- China to fund, build five dams in North Indus River Cascade costing US$ 50 billion; the Cascade is capable of generating 40,000MW of hydel power
- Diamer-Bhasha Dam would be completed in nine years costing around US$12 billion
In a major leapfrog in cementing the Belt and Road initiative, China and Pakistan Saturday signed a historic memorandum of understanding (MoU) to fund and develop Pakistan’s five big water reservoirs with an estimated cost of US$ 50 billion. The projects will be completed in the Indus River Cascade which has a potential of producing 40,000MW of power.
Pakistan has an identified potential of 60,000MW from hydropower projects.
The Indus River Cascade begins from Skardu in Gilgit-Baltistan and runs through Khyber Pakhtunkhwa.
The MoU signed was for around 22,320MW (Diamer-Bhasha 4,500; Patan 2,400; Thakot 4,000; Bunji 7,100; Dasu 4,320).
Prime Minister Nawaz Sharif witnessed the signing of an MoU regarding the roadmap for power projects under CPEC that was signed by Water and Power Secretary Yousuf Naseem Khokhar and Chinese Ambassador in Pakistan Sun Weidong.
Under the MoU, China’s National Energy Administration (NEA) would oversee building and funding of five dams, including Diamer-Bhasha, Pattan, Thacoat, Bunji and Dasau dams. This would be China’s biggest-ever investment in Pakistan besides already committed projects worth US$ 57 billion under the CPEC.
This is for the first time that Pakistan has adopted a policy shift in the building of its hydroelectric reservoirs by inviting Foreign Direct Investment (FDI), as China’s private sector would be investing around $50 billion for several hydel power projects with regards to the North Indus River cascade which also includes Diamer-Bhasha Dam.
On the occasion, China’s NEA hosted Diamer-Bhasha Project Conference at Beijing where the heads and representatives of power sector companies in China gave presentations on their study of the Bhasha Dam project and called for a deeper study on the project, owing to its crucial nature for Pakistan. In this regard, Water and Power secretary Yousuf Naseem also gave a briefing to the Pakistani and Chinese delegations at Beijing on Saturday soon after the MoU was signed.
Diamer-Bhasha Dam would cost around US$12 billion and would be completed in nine years.
Chinese experts in their feasibility survey have identified the potential of producing up to 60,000MW of hydroelectric power mostly in Pakistan’s Gilgit-Baltistan province. Around 45,000MW of this potential power has been identified—the Indus River Cascade, which begins from Skardu in Gilgit-Baltistan and runs through Khyber Pakhtunkhwa.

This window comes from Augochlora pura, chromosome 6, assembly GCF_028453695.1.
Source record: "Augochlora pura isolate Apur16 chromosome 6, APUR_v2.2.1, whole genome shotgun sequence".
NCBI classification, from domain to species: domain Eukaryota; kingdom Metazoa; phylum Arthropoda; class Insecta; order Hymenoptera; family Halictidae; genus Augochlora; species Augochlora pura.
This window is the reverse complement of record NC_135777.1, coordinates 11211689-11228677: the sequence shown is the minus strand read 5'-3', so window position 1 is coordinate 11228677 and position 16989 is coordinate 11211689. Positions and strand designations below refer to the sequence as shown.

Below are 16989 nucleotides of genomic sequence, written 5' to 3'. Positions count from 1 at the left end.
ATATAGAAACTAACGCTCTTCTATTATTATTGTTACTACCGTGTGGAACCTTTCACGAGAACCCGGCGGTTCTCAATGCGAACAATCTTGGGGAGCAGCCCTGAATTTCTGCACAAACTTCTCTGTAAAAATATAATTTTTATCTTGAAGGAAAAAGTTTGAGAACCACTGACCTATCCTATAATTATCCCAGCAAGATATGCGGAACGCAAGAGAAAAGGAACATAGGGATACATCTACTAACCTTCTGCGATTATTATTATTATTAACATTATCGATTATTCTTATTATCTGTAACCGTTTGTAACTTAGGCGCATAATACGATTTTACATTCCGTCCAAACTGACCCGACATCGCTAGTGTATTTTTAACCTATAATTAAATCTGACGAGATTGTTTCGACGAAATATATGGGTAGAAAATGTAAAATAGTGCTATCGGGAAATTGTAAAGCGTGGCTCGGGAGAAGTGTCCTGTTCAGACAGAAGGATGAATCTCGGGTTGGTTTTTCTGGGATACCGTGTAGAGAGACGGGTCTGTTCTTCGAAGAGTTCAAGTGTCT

China’s NEA has been working on the roadmap of several hydel projects in order to help Pakistan meet its growing energy demands.
The prime minister on the occasion hailed the contribution of the NEA in handling Pakistan’s energy projects being built under the CPEC. He said Pakistan not only required support in the energy sector for its economic development and long-term prosperity, but also needed mega initiatives to improve its water storage capacity.
“Therefore, development of the North Indus Cascade is a major focus of my government, and the construction of the Bhasha Dam is the single most important initiative in this behalf,” the premier said. He said water and food security was of paramount importance for Pakistan keeping in view the challenges posed by climate change.
According to exclusive documents available with Pakistan Today, Pakistan is eyeing around 44,000MW generation only through Diamer-Bhasha Dam. Other than power generation, this dam would also provide eight billion million-acre feet water for agriculture sector, which would largely help the country grow foodstuff under its food security plan.
A well-placed source in the ministry of water and power told Pakistan Today that the experts of NEA had visited the sites of all the dams involved and they had conducted survey and study on the North Indus Cascade in February 2017.
“We have been going from pillar to post for the past several years to attract funding for Diamer Bhasha Dam. However, the donors did not support the idea due to the influential Indian directors at those institutions. Rather, each time Pakistan was advised to focus on small dams, which, according to the donors, were feasible and risk-free. While India kept on building big dams, the donors did not assist Pakistan to build mega-dams to keep Pakistan starving. Neither the World Bank provided funding to Pakistan nor did the Asian Development Bank,” the source added.
The source said that Pakistan believed that now Asian Infrastructure Investment Bank (AIIB) would be funding its ambitious North Indus River Cascade.
The source said that following the MoU signing, China will now conduct a detailed study spanning over a period of three months for development of a roadmap for financing, leading to initiation and completion of these mega projects.
The source added this will be Pakistan’s first-ever private sector investment in mega projects in hydel resources—as only WAPDA used to lead such projects in the past. The most important development could be the Chinese undertaking of these projects as it has a vast experience in building such huge dams.
In 2015, the owner of the world’s largest hydroelectric dam, China Three Gorges (CTG) Corporation, had expressed willingness to participate in a financing consortium to fund up to $50 billion of hydroelectric power projects in Pakistan.